Viking-Age silver trove unearthed by metal detectorist in Norway

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A silver treasure trove dating back to the Viking Age has been unearthed in central Norway. The hoard, which was buried mere inches from the surface, was found by metal detectorist Pawel Bednarski from the Kongshaug plateau in Stjørdal back in December last year. Based on the age of Arab coins found in the trove, experts believe that the artefacts stem from around AD 900.

Calling the find “fantastic”, Mr Bednarksi said: “I’ve never made a discovery like this — it’s something you only get to experience once.

“The first item I found was a small ring that didn’t look particularly interesting at first glance. Then another ring appeared — and then a piece of bangle.

“The objects were covered in clay, so it wasn’t easy to see what they looked like.

“It was only when I got home and rinsed off one of the bangle pieces that I realised this was an exciting find.”

Ultimately, the metal detectorist found that he had unearthed a veritable treasure trove of 46 small silver artefacts, mostly fragments — but including two simple, complete finger rings.

The haul was analysed by archaeologist Professor Birgit Maixner of the Norwegian University of Science and Technology’s University Museum.

She said: “This is quite an exceptional find. Finding this big a treasure from the Viking Age hasn’t happened in Norway for a long time.”

The majority of the treasures — which included a braided necklace as well as bracelets and chains — had been cut into small pieces to produce so-called hacksilver.

Prof. Maixner explained: “This find is from a time when silver pieces were weighed and used as a means of payment.

“This system is called the weight economy and was in use in the transitional period between the earlier barter economy and subsequent coin economy.”

Elsewhere in Europe, coins began to enter circulation as early as the so-called Merovingian period (around AD 550–800).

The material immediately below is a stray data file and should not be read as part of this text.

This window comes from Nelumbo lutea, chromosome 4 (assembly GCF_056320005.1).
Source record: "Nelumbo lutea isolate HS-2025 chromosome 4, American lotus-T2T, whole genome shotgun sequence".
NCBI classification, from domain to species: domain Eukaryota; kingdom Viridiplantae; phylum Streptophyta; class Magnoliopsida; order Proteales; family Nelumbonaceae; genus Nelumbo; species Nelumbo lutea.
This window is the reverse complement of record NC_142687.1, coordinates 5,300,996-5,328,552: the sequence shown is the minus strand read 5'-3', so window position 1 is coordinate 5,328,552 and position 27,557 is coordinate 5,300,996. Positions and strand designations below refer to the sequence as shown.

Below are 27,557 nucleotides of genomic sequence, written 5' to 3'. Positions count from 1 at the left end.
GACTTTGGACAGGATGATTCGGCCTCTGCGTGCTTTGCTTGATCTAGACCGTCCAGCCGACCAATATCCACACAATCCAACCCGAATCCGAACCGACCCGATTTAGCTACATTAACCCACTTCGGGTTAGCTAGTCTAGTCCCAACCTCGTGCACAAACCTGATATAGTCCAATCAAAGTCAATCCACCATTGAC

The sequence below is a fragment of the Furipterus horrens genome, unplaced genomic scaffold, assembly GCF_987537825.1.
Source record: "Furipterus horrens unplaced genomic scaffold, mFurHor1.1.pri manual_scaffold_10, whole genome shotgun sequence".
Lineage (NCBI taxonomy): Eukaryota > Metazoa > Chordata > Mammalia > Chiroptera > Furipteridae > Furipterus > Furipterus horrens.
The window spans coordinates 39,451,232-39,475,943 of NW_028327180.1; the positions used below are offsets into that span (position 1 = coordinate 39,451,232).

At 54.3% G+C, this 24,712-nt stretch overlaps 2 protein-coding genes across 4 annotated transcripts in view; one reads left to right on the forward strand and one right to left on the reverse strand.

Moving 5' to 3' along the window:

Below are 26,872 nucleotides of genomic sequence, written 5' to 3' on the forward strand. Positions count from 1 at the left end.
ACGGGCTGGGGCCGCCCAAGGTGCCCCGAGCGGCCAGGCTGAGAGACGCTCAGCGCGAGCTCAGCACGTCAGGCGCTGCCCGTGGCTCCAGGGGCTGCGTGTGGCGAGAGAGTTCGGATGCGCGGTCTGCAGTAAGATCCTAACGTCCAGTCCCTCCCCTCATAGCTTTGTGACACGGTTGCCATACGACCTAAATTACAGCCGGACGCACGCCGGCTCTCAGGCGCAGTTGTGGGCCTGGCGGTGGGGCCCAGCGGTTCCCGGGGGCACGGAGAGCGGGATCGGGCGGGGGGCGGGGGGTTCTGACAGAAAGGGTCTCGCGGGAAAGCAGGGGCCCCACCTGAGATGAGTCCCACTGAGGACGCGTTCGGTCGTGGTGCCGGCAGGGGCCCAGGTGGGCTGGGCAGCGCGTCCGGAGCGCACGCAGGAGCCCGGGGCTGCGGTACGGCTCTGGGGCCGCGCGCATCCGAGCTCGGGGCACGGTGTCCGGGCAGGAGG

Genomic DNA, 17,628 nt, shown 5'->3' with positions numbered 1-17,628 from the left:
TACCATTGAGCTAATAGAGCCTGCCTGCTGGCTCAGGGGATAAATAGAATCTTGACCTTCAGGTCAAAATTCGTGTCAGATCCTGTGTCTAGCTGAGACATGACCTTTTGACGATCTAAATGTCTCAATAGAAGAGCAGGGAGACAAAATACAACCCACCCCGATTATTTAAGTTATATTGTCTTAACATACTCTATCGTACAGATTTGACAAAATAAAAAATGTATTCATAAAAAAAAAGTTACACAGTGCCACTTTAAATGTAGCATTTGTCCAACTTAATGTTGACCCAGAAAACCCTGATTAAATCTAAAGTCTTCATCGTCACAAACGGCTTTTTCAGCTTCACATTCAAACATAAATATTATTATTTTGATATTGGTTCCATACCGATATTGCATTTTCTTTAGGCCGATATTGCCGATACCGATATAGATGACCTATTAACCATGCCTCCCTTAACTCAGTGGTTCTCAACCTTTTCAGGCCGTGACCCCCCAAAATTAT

In Norway, however, they only began to be minted late in the 9th century, towards the end of the Viking Age. Before this point, barter economies were common in the Nordic countries, with the weight economy making inroads around the end of the 8th century.

According to Prof. Maixner, “the weight economy was a much more flexible system than the barter economy.”

In the latter, for example, she explained, ”you had to have a fair number of sheep if you wanted to exchange them for a cow.

“Weighed silver, on the other hand, was easy to handle and transport, and you could buy the goods you wanted when it worked for you.”

The total weight of the silver hoard unearthed by Mr Bednarksi weighed a total of 42 grams. According to Prof. Maixner, we have a rough idea of how much purchasing power that had.

She said: “Of course, we can’t say anything for sure, but the Gulating law gives us some clues about the price of a cow.”

(The Gulating was one of the first Norwegian legislative assemblies, taking place in Gulen, on the country’s western coast, each year from around AD 900–1300.)

Prof. Maixner continued: “A bit of figuring based on that law suggests that this treasure trove was worth about six-tenths of a cow.

“That treasure amount was worth quite a lot in its time, especially for one individual — and also when you realise it wasn’t that long ago that medium-sized farms with five cows became common.”

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It is unclear exactly why the silver hoard was originally buried by its owner.

Prof. Maixner said: “We don’t know if the owner hid the silver for safekeeping — and then was prevented from retrieving it — or if it was buried as a sacrifice or a gift to some god.”

The fact that many of the pieces of hacksilver in the hoard weigh less than one gram suggests that they were used as a means of payment repeatedly — and perhaps their owner was involved in trade.

Further hints about the origin of the hacksilver hoard comes from how it contains multiple fragments of various objects — including, for example, an almost-complete 9th century-style Danish armband split into eight pieces.

In contrast, most Scandinavian troves typically only include one fragment of each original object sacrificed to make hacksilver.

Prof. Maixner said: “We can see that the owner prepared himself for trading by dividing the silver into appropriate weight units.

“The person in question had access to complete broadband bracelets — a primary Danish object type — which could indicate that the owner was in Denmark before travelling up to the Stjørdal area.”

At this time, the Kongshaug plateau had a strategic location at the entrance to the Stjørdal region, which in itself was an important trade route between east and west.

Prof. Maixner added: “Perhaps the owner of the silver treasure found the trading post unsafe and hid his valuables in the entrance area to the plain, on the Kongshaug plateau, until Pawel Bednarski found it ploughed up in a furrow around 1,110 years later.”

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